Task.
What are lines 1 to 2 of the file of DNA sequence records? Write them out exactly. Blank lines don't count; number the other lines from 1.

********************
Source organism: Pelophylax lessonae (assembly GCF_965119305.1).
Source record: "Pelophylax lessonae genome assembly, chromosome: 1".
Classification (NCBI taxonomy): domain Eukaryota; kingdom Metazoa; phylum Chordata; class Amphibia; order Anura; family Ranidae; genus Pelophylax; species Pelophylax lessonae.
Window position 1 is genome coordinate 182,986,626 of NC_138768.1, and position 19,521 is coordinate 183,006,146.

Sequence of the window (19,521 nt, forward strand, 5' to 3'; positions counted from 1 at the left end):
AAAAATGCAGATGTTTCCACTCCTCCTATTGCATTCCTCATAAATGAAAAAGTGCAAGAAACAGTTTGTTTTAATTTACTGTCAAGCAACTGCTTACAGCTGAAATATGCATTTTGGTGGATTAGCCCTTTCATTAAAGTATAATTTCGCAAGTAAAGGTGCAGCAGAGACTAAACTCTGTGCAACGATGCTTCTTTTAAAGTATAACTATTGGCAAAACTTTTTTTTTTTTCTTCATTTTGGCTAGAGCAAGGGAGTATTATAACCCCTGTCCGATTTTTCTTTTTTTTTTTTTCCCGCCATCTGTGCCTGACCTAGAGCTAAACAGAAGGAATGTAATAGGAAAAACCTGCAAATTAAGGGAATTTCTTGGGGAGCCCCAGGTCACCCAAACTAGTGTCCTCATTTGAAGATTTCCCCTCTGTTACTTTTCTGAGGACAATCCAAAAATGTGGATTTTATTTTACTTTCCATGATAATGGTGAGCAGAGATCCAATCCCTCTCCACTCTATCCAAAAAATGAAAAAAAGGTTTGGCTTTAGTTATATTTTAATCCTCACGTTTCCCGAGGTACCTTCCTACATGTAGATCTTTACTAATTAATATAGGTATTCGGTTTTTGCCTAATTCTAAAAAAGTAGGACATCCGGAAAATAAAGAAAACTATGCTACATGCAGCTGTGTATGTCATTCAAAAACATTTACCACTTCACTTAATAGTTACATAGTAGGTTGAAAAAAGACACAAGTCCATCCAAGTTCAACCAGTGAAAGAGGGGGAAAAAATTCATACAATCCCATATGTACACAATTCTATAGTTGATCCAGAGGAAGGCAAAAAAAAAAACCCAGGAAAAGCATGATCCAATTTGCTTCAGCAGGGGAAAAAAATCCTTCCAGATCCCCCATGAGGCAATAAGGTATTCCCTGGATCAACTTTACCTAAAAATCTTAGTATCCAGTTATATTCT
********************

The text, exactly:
Source organism: Pelophylax lessonae (assembly GCF_965119305.1).
Source record: "Pelophylax lessonae genome assembly, chromosome: 1".